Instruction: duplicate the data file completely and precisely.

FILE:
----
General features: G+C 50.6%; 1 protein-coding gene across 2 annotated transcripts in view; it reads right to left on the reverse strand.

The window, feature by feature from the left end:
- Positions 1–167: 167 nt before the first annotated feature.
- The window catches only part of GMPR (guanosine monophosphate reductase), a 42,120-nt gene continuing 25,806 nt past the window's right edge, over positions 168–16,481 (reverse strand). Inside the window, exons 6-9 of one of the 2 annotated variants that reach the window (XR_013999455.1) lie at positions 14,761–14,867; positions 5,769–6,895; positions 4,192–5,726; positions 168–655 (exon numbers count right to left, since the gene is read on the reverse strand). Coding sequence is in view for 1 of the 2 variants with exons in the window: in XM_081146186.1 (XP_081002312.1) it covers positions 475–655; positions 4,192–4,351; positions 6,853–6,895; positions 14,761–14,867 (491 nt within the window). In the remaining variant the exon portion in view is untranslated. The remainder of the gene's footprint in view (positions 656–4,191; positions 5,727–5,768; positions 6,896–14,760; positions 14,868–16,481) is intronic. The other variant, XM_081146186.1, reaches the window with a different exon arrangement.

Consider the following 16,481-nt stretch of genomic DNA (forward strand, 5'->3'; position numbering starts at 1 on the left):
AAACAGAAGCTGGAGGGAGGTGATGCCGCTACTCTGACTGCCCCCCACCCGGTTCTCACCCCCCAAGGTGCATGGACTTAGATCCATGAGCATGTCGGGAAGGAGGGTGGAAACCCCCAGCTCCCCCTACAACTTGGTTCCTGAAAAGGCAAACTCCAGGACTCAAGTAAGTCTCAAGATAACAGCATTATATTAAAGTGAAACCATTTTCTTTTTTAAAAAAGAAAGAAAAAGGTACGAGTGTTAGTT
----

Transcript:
General features: G+C 50.6%; 1 protein-coding gene across 2 annotated transcripts in view; it reads right to left on the reverse strand.

The window, feature by feature from the left end:
- Positions 1–167: 167 nt before the first annotated feature.
- The window catches only part of GMPR (guanosine monophosphate reductase), a 42,120-nt gene continuing 25,806 nt past the window's right edge, over positions 168–16,481 (reverse strand). Inside the window, exons 6-9 of one of the 2 annotated variants that reach the window (XR_013999455.1) lie at positions 14,761–14,867; positions 5,769–6,895; positions 4,192–5,726; positions 168–655 (exon numbers count right to left, since the gene is read on the reverse strand). Coding sequence is in view for 1 of the 2 variants with exons in the window: in XM_081146186.1 (XP_081002312.1) it covers positions 475–655; positions 4,192–4,351; positions 6,853–6,895; positions 14,761–14,867 (491 nt within the window). In the remaining variant the exon portion in view is untranslated. The remainder of the gene's footprint in view (positions 656–4,191; positions 5,727–5,768; positions 6,896–14,760; positions 14,868–16,481) is intronic. The other variant, XM_081146186.1, reaches the window with a different exon arrangement.

Consider the following 16,481-nt stretch of genomic DNA (forward strand, 5'->3'; position numbering starts at 1 on the left):
AAACAGAAGCTGGAGGGAGGTGATGCCGCTACTCTGACTGCCCCCCACCCGGTTCTCACCCCCCAAGGTGCATGGACTTAGATCCATGAGCATGTCGGGAAGGAGGGTGGAAACCCCCAGCTCCCCCTACAACTTGGTTCCTGAAAAGGCAAACTCCAGGACTCAAGTAAGTCTCAAGATAACAGCATTATATTAAAGTGAAACCATTTTCTTTTTTAAAAAAGAAAGAAAAAGGTACGAGTGTTAGTT